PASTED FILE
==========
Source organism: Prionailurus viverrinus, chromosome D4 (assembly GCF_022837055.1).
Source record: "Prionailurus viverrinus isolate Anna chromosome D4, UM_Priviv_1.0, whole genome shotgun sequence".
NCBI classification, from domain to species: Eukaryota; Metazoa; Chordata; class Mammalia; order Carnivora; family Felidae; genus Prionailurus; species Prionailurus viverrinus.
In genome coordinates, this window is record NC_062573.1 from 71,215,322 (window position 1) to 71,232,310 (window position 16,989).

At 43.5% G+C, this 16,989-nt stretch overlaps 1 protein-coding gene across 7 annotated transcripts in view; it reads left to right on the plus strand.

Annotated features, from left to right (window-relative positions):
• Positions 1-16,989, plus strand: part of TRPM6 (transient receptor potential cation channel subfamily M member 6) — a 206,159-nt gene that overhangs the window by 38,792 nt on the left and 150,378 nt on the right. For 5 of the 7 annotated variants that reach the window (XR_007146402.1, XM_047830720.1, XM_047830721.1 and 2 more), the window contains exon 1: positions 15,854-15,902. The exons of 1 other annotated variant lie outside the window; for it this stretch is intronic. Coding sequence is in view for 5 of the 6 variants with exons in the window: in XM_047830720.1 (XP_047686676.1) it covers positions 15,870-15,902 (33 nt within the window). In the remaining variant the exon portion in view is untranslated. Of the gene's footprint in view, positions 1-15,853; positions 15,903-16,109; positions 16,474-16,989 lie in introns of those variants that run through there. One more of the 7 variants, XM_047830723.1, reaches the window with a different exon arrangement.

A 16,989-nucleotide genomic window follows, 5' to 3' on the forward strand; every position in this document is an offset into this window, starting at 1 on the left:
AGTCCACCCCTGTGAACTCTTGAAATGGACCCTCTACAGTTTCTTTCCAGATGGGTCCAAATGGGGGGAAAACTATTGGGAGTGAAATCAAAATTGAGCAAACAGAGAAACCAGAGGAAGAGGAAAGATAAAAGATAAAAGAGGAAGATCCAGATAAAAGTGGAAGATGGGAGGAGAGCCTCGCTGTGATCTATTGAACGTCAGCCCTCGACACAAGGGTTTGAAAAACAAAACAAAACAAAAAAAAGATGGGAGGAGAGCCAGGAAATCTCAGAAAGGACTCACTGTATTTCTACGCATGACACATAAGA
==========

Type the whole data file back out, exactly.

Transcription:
Source organism: Prionailurus viverrinus, chromosome D4 (assembly GCF_022837055.1).
Source record: "Prionailurus viverrinus isolate Anna chromosome D4, UM_Priviv_1.0, whole genome shotgun sequence".
NCBI classification, from domain to species: Eukaryota; Metazoa; Chordata; class Mammalia; order Carnivora; family Felidae; genus Prionailurus; species Prionailurus viverrinus.
In genome coordinates, this window is record NC_062573.1 from 71,215,322 (window position 1) to 71,232,310 (window position 16,989).

At 43.5% G+C, this 16,989-nt stretch overlaps 1 protein-coding gene across 7 annotated transcripts in view; it reads left to right on the plus strand.

Annotated features, from left to right (window-relative positions):
• Positions 1-16,989, plus strand: part of TRPM6 (transient receptor potential cation channel subfamily M member 6) — a 206,159-nt gene that overhangs the window by 38,792 nt on the left and 150,378 nt on the right. For 5 of the 7 annotated variants that reach the window (XR_007146402.1, XM_047830720.1, XM_047830721.1 and 2 more), the window contains exon 1: positions 15,854-15,902. The exons of 1 other annotated variant lie outside the window; for it this stretch is intronic. Coding sequence is in view for 5 of the 6 variants with exons in the window: in XM_047830720.1 (XP_047686676.1) it covers positions 15,870-15,902 (33 nt within the window). In the remaining variant the exon portion in view is untranslated. Of the gene's footprint in view, positions 1-15,853; positions 15,903-16,109; positions 16,474-16,989 lie in introns of those variants that run through there. One more of the 7 variants, XM_047830723.1, reaches the window with a different exon arrangement.

A 16,989-nucleotide genomic window follows, 5' to 3' on the forward strand; every position in this document is an offset into this window, starting at 1 on the left:
AGTCCACCCCTGTGAACTCTTGAAATGGACCCTCTACAGTTTCTTTCCAGATGGGTCCAAATGGGGGGAAAACTATTGGGAGTGAAATCAAAATTGAGCAAACAGAGAAACCAGAGGAAGAGGAAAGATAAAAGATAAAAGAGGAAGATCCAGATAAAAGTGGAAGATGGGAGGAGAGCCTCGCTGTGATCTATTGAACGTCAGCCCTCGACACAAGGGTTTGAAAAACAAAACAAAACAAAAAAAAGATGGGAGGAGAGCCAGGAAATCTCAGAAAGGACTCACTGTATTTCTACGCATGACACATAAGA